Baha’is are allowed to practice their faith freely in most parts of the world. In Iran, however, a community of some 300,000 Baha’is, the largest non-Muslim religious minority in the country, faces severe and pervasive religious persecution. While Baha’is are peaceful and politically impartial, the Iranian government adheres to an official policy of systematic repression and abuse against them. Between 1978 and 1998, over 200 Baha’is were killed, and thousands more were tortured and imprisoned.
While such executions have abated, the Baha’i community continues to face extensive human rights violations. Baha’is are subject to arbitrary interrogations, arrests, and imprisonment, and they suffer vandalism, raids, and attacks on their homes and businesses. Baha’is are denied government jobs and barred from attending university, and they are the targets of an ongoing campaign of vilification in the state-sponsored media.
The Office works with the Department of State, the U.S. Commission on International Religious Freedom (USCIRF), and other entities within the U.S. government to share information on and to raise awareness about the persecution of Baha’is in Iran. The State Department’s annualInternational Religious Freedom Report and the USCIRF Annual Reportregularly document the persecution of Baha’is. Officials within these entities have made numerous public statements regarding violations of the rights of Baha’is and other religious minorities in Iran.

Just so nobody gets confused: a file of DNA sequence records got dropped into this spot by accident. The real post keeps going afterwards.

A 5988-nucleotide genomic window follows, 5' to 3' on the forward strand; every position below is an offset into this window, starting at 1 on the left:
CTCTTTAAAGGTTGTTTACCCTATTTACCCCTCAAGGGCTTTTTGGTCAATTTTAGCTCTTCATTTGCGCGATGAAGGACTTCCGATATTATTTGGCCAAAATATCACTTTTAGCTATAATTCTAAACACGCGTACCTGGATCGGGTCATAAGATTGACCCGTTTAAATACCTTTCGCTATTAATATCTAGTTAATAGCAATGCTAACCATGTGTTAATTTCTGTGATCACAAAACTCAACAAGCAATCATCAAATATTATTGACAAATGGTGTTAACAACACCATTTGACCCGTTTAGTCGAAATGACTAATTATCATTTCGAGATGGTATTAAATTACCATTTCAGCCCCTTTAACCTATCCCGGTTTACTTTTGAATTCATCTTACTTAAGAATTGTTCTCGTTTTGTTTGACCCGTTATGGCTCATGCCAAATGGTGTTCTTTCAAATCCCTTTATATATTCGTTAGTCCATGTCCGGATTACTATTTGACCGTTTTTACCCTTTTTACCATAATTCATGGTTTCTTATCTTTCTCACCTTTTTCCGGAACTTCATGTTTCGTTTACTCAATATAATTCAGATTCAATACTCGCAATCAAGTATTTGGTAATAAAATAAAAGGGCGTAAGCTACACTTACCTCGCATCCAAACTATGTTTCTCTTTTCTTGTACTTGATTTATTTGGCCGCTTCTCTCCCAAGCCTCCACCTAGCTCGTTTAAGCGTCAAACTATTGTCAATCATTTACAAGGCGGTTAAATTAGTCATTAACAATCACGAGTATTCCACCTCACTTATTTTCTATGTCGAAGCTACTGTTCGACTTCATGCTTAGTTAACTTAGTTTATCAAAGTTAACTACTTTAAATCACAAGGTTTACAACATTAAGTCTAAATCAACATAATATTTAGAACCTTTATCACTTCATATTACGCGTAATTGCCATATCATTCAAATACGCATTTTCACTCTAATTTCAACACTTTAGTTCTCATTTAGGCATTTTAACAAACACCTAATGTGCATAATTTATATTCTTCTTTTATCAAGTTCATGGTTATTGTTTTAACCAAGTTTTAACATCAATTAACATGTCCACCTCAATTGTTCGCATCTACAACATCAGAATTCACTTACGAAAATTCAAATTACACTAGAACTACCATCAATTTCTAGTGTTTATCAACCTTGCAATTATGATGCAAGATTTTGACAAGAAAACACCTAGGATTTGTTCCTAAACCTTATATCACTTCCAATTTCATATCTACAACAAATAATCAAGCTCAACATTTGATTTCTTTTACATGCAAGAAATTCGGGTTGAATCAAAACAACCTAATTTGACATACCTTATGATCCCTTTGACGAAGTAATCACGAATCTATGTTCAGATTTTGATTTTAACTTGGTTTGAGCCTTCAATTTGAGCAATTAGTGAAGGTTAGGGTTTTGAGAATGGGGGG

The State Department’s U.S. mission to the United Nations also supports multilateral efforts to address human rights violations in Iran, including the creation and renewal of the mandate of the UN Special Rapporteur on human rights in Iran and the passage of UN General Assembly resolutions on human rights in Iran.
The Office also works closely with congressional offices to keep them informed of developments and to promote legislative measures related to the persecution of the Baha’is. In almost every Congress since 1982, the House and the Senate have passed resolutions condemning the state-sponsored persecution of the Baha’is in Iran and calling for the release of Baha’is and all prisoners of conscience. OPA also coordinates with local Baha’i communities across the country to support and advocate for these resolutions.
OPA hosts special events in Washington, D.C. and works with members of Congress on public statements and initiatives to further highlight the situation. Representatives from OPA have occasionally been called to testify before Congressional committees and commissions at hearings addressing religious freedom violations in Iran.